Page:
At nine-hospital MedStar Health serving the Washington, D.C. region, posters touting its commitment to health information privacy and security, with the trademarked theme “Promoting Trust by Protecting Privacy,” are prominent in hospital publications and throughout facilities, including elevators. Other posters are for educational purposes. One promoting strong passwords shows a teenage boy standing in front of his birthday cake with the message, “My birthday is extra special, it can open my mom’s email.”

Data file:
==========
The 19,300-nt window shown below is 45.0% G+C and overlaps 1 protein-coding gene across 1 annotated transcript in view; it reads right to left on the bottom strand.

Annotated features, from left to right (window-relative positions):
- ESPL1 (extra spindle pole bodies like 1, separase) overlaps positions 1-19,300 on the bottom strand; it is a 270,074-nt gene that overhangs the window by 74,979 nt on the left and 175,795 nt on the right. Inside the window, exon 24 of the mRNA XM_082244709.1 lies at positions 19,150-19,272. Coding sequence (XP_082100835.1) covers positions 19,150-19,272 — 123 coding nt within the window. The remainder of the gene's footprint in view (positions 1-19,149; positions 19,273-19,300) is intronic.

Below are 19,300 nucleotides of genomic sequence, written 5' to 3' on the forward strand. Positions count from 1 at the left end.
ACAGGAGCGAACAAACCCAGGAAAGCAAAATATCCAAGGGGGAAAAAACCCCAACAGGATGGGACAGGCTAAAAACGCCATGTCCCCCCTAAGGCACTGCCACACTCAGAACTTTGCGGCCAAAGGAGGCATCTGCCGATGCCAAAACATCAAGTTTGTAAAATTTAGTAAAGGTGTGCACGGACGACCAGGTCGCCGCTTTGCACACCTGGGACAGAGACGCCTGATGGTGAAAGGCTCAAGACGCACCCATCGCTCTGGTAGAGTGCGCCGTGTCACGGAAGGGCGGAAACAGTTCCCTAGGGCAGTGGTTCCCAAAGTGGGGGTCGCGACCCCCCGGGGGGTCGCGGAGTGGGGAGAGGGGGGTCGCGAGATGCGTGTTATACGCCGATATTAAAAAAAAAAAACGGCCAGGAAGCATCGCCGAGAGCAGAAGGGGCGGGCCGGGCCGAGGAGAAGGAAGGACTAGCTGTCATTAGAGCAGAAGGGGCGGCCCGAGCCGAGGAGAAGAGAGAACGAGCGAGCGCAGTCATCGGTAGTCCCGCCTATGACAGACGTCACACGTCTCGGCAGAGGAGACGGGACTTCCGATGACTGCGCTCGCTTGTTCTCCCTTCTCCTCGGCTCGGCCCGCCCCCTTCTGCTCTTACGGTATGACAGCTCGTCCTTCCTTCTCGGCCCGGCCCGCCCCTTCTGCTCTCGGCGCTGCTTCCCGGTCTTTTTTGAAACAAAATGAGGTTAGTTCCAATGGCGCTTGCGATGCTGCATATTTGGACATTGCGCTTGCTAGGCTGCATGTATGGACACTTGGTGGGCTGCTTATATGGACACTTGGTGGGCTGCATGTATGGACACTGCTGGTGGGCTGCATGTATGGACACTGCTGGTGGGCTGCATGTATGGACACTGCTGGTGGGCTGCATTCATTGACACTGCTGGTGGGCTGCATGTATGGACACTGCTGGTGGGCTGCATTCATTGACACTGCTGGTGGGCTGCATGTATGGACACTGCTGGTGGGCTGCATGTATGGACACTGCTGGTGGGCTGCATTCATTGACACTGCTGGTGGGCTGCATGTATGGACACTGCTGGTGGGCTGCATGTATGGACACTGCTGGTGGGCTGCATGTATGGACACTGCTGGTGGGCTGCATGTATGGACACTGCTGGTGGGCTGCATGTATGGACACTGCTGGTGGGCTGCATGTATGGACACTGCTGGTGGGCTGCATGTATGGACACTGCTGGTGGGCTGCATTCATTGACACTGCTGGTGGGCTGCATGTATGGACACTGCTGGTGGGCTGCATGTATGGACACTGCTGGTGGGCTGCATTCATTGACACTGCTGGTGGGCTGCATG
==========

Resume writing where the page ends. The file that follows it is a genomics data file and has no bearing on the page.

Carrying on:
The posters are part of a commitment to bolster privacy and security that started in 2006. At that point, MedStar’s budget, technical and cultural support for information protection was fading with the realization that government enforcement of the HIPAA privacy and security rules was not going to be what was anticipated, says Alexander Eremia, vice president, deputy general counsel and chief privacy officer. He spoke at the Safeguarding Health Information conference that the Department of Health and Human Services’ Office for Civil Rights and the National Institute of Standards and Technology are hosting in Washington.
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